Charges not the only barrier to the success of personal accounts

The decision by the Personal Accounts Delivery Authority (PADA) to consult widely on the structure of charges for personal accounts is to be welcomed. The Pensions Commission, in its strategic review of pensions, took the view that very low charges are necessary to encourage millions more to save for a private pension. The Commission pushed strongly for a target annual management charge of 0.3%.

Most industry experts believe this is unrealistic given the target market and expected profile of contributions. A 0.3% charge is only achievable through heavy government subsidy. This would be unfair to both the pensions industry and taxpayers and the government has stated the scheme must be self-financing.

PADA has acknowledged that no charging structure
will offer a perfect solution, but as far as possible,
charges should be clear, fair and proportionate. This
suggests that PADA has not ruled out allocation or flat
member charges. Administration of personal accounts
will involve processing huge numbers of weekly/monthly payments, of only a few pounds.

Whatever the eventual level, or shape, of personal account charges, the scheme must offer value for money to savers. Equally, it must be commercially viable with sufficient resources to enable administrators to deliver high standards of service. It must be remembered that these consumers will be generally unsophisticated investors, with a low appreciation of pensions and little trust in the government to handle their savings. This is a one time opportunity for the government to make personal accounts a success.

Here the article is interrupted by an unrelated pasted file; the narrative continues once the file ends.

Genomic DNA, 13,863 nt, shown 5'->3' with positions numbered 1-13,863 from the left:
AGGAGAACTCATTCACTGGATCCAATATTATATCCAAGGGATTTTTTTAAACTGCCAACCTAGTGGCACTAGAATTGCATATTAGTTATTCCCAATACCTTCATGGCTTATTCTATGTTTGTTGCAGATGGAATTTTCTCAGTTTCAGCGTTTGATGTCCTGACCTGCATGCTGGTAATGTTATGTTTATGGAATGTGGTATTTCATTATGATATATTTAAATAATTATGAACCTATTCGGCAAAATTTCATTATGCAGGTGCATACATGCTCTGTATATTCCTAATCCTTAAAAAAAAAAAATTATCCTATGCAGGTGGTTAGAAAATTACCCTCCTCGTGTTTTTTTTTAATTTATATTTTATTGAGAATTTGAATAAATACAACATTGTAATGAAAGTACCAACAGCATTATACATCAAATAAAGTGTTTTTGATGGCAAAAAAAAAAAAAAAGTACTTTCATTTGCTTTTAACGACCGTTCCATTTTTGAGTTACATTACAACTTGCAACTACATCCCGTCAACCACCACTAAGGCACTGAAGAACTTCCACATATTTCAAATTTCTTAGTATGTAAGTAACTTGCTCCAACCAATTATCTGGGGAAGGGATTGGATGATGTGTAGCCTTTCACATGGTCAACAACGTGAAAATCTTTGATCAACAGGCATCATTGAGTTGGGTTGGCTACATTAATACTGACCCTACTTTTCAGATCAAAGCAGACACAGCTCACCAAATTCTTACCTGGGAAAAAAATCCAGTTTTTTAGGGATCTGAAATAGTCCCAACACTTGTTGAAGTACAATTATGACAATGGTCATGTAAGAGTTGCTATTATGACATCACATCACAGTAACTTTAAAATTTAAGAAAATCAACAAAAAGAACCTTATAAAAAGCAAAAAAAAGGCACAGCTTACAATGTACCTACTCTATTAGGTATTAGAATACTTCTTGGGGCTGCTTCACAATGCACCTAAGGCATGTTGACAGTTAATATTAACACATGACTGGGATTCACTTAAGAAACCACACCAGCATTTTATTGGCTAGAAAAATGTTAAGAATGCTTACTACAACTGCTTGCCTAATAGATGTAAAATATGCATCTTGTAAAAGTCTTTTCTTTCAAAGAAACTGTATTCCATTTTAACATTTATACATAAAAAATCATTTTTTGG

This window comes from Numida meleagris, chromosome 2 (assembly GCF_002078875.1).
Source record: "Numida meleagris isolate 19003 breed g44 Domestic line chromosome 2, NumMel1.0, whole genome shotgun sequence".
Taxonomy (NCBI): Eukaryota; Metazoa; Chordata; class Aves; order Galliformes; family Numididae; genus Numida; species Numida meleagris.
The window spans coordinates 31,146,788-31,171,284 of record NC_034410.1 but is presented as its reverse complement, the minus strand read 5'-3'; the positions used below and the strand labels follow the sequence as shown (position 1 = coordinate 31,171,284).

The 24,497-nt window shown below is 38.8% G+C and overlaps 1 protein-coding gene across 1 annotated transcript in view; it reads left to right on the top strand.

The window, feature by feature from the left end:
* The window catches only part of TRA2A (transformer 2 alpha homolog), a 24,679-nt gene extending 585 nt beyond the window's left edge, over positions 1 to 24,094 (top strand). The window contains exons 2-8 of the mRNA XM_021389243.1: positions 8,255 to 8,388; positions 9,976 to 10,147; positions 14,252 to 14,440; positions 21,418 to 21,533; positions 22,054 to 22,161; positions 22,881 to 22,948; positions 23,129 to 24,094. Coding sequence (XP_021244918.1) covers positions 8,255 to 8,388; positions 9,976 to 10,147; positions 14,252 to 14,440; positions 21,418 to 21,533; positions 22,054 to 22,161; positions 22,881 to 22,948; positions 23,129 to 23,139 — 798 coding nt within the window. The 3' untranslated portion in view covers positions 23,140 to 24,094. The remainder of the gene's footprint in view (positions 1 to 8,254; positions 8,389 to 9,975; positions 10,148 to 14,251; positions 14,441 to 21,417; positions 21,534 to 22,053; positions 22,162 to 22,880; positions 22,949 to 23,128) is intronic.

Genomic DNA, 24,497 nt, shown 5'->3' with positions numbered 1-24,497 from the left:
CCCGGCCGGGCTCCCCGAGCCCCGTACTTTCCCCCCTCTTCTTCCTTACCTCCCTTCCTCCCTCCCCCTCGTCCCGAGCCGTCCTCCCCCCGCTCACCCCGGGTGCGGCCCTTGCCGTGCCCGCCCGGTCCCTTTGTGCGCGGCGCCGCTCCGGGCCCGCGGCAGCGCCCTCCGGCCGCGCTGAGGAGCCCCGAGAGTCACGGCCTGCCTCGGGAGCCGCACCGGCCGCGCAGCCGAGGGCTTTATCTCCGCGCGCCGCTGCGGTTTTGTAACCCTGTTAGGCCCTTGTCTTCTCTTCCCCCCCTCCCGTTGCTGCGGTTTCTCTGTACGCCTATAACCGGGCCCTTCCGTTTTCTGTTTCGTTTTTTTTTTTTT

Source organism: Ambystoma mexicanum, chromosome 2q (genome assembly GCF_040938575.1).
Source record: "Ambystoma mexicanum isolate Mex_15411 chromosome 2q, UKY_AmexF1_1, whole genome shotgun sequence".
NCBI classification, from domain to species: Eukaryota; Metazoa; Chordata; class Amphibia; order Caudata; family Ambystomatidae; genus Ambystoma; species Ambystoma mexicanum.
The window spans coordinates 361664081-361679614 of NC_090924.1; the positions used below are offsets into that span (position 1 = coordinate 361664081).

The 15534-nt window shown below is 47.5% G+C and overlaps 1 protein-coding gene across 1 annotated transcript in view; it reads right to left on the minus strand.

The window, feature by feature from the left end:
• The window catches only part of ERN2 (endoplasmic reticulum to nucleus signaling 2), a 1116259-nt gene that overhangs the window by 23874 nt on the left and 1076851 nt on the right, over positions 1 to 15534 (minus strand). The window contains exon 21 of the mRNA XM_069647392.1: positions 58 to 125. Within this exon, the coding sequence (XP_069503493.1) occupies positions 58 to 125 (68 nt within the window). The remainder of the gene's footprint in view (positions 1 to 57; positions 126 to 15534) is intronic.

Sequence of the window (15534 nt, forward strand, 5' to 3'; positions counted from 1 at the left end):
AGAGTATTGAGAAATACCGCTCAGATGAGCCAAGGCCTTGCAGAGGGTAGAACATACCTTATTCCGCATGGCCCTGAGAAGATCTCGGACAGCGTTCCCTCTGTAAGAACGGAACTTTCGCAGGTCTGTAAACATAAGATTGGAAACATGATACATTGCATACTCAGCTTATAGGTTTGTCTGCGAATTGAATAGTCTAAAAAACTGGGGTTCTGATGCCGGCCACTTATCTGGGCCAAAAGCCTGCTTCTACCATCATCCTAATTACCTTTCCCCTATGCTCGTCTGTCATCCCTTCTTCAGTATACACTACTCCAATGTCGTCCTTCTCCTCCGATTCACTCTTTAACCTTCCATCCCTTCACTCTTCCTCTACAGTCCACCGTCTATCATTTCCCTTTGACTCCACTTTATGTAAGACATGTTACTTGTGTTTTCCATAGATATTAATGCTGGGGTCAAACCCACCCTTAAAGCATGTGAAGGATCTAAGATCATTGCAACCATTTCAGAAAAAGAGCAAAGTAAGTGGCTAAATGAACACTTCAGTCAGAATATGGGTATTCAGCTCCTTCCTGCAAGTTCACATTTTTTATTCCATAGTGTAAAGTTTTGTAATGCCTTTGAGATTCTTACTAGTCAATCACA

Employee behaviour on financial issues
Research from the US, and at home, reveals large numbers of employees choose not to voluntarily join their company scheme. In doing so, they have effectively ‘lost’ hundreds of pounds each year which could be invested for them for retirement.

The behaviour of employees in deciding whether or not to save for a pension is not driven by the level of product charges. Over the past year, AXA has worked with Professor Shlomo Benartzi at UCLA to gain insight into his research of the psychological barriers people have to saving for retirement. His findings are extremely informative in understanding the objections to overcome. In summary, the issues are:

  • Inertia – a feeling of disinterest and disengagement
    about pensions
  • A preference for immediate gratification – people
    spend money on short-term perceived needs. They
    lack the self control to save for longer-term goals
  • Loss aversion – the ‘loss’ of immediate income
    directed to pensions is felt more than the gain of
    saving to boost retirement income
  • Peer pressure – people are influenced by the herd
    instinct. If others are not saving, why should I.
  • Over confidence – A misplaced faith that they are
    saving enough or something will turn-up to solve
    their problem

    These are the real challenges facing the success of personal accounts and indeed other company schemes. Fortunately, our work with Professor Benartzi has identified solutions to overcome these psychological barriers.

    A final point, the government must change its policy regarding means testing of state benefits. Workers must be confident that every pound saved will increase income in retirement.

    Contact: Jo Cann, Marketing Director Corporate Benefits AXA Life